On May 28, 1957, National League owners vote unanimously to allow the New York Giants and Brooklyn Dodgers to move to San Francisco and Los Angeles, respectively, at the mid-season owner’s meeting in Chicago, Illinois.
There were, however, conditions attached to the owners’ decision. First, either both teams had to move or neither could, which meant that if one team reconsidered, the other would have to change their plans as well. Second, both teams had to announce their plans before October 1, 1957. In the end, both teams did move: The Giants hosted a farewell party at a game on September 29, and the Dodgers formally announced their move on October 8. West Coast baseball fans were overjoyed, and the people of New York City were heartbroken.
In 1957, the Dodgers were in the midst of an impressive run; they had won five pennants and one World Championship in eight years. They were also splitting a massive radio and television pie with their rival Giants and the hated Yankees, who had beaten them in the World Series six times in seven tries. However, their owner, Brooklyn lawyer Walter O’Malley, still wanted to move his team west, where the city of Los Angeles had agreed to build him the new stadium that Brooklyn would not.
The Giants were an up-and-down team leading up to 1957, both fiscally and on the field. In spite of winning the World Series in 1954, the team could not draw fans as consistently as their Brooklyn rivals did. Owner Horace Stoneman thought the relocation to San Francisco would revitalize the team, but they continued to suffer from inconsistent play and attendance even after the move. On their final day at the Polo Grounds in Coogan’s Bluff, after fans stormed the field, former baseball writer and the Giants PR man Garry Schumacher chided, “If all the people who will claim in the future that they were here today had actually turned out, we wouldn’t have to be moving in the first place.”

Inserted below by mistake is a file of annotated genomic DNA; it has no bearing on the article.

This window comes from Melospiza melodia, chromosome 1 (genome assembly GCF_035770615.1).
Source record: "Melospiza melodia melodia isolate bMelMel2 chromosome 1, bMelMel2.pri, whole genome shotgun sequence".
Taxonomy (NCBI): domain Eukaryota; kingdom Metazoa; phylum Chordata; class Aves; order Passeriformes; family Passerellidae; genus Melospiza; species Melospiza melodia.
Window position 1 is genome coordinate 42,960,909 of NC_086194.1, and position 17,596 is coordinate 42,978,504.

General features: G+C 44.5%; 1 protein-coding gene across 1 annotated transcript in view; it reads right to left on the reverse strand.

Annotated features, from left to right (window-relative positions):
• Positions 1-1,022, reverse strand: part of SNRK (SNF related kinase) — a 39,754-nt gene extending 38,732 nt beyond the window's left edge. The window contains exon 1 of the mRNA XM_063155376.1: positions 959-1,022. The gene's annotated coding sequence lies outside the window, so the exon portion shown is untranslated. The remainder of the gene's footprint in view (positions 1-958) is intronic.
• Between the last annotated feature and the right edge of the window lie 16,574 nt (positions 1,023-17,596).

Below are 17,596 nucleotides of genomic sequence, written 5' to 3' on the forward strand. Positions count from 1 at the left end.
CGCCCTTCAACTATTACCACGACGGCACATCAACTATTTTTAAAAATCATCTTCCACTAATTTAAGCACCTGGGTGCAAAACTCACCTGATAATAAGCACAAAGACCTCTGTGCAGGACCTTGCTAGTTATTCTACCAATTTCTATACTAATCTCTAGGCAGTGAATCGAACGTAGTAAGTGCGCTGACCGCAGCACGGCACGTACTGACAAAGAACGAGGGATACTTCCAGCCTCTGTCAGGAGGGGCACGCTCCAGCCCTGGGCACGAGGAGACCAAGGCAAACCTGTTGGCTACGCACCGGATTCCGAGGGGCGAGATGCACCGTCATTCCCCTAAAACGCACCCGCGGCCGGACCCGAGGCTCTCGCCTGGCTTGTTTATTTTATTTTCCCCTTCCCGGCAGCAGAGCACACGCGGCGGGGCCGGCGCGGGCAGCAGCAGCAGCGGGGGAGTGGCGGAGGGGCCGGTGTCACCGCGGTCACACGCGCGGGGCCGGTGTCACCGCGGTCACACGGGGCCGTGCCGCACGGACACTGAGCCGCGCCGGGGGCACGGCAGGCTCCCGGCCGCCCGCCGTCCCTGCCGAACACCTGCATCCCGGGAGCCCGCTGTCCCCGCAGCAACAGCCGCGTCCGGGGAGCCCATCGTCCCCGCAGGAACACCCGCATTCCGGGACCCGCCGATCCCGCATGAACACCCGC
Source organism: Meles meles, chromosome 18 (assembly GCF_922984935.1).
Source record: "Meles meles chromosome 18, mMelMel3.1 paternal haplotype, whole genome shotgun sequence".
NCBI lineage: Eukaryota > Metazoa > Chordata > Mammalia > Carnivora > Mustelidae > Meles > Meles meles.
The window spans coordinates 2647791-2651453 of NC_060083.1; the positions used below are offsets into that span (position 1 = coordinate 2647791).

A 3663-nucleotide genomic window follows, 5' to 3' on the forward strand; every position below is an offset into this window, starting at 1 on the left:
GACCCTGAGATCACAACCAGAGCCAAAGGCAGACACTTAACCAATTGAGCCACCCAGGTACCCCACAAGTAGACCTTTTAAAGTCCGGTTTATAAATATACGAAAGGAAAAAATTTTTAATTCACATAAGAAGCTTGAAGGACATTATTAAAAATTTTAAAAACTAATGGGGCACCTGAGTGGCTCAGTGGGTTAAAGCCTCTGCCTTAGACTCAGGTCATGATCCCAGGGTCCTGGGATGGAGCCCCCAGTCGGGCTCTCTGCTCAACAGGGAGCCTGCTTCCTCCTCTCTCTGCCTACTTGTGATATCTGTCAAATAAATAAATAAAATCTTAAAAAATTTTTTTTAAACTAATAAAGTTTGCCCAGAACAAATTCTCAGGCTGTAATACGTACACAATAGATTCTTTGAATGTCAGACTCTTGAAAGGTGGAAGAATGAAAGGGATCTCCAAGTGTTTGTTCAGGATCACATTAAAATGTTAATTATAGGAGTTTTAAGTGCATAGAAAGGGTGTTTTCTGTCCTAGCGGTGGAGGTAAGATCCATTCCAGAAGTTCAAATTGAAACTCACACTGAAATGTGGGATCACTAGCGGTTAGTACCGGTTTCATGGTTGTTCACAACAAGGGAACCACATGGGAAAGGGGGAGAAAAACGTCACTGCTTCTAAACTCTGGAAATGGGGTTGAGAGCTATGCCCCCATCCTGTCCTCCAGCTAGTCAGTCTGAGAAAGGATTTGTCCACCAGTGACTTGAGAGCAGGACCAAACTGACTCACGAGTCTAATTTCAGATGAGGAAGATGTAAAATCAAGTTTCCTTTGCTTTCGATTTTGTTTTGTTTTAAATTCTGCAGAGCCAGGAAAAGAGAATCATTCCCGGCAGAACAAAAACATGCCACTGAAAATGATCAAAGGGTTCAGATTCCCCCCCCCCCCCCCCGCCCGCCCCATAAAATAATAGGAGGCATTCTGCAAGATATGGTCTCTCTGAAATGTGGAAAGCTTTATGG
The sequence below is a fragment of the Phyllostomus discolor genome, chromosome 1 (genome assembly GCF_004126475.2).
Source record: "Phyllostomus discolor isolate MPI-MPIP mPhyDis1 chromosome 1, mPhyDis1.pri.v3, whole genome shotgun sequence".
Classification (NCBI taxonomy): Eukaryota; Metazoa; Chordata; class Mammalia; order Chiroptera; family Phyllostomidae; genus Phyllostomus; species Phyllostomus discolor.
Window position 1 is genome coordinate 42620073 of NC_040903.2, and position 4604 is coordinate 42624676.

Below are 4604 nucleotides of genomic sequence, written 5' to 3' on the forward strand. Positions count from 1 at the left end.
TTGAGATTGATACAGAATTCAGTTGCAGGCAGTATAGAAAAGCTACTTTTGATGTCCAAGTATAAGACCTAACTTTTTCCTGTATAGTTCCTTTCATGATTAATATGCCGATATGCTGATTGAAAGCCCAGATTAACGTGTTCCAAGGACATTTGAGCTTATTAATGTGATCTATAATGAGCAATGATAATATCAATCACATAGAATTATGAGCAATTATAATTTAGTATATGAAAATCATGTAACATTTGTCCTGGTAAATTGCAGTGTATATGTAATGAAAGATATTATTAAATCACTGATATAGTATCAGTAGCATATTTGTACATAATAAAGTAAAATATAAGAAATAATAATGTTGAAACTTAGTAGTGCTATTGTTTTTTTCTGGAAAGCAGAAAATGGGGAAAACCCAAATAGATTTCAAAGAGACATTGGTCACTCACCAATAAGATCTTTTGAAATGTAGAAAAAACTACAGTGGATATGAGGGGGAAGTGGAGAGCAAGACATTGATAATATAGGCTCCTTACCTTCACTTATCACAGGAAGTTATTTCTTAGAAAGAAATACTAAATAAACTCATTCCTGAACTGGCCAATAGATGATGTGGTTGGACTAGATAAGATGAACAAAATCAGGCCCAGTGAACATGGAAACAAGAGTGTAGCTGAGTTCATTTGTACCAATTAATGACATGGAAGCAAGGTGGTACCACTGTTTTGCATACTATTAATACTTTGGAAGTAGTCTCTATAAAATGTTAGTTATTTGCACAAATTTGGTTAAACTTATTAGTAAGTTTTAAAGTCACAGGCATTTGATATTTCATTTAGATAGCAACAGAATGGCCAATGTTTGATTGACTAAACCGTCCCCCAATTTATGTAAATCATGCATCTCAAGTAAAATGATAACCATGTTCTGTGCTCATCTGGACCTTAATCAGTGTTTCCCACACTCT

Although the Giants and Dodgers continued to face each other some 20 times each season, for many the storied rivalry just wasn’t the same. Once just a subway ride away, the teams were now separated by 382 miles. Meanwhile, back in New York, fans consoled themselves by following the National League’s Mets, added as an expansion team in 1962. The Yankees and Mets did not face each other as the Giants and Dodgers had until inter-league play began in 1997. In 2000, the two teams faced off in the World Series, the first “subway series” since the Dodgers and the Yankees met in 1956. The Yankees prevailed, four games to one.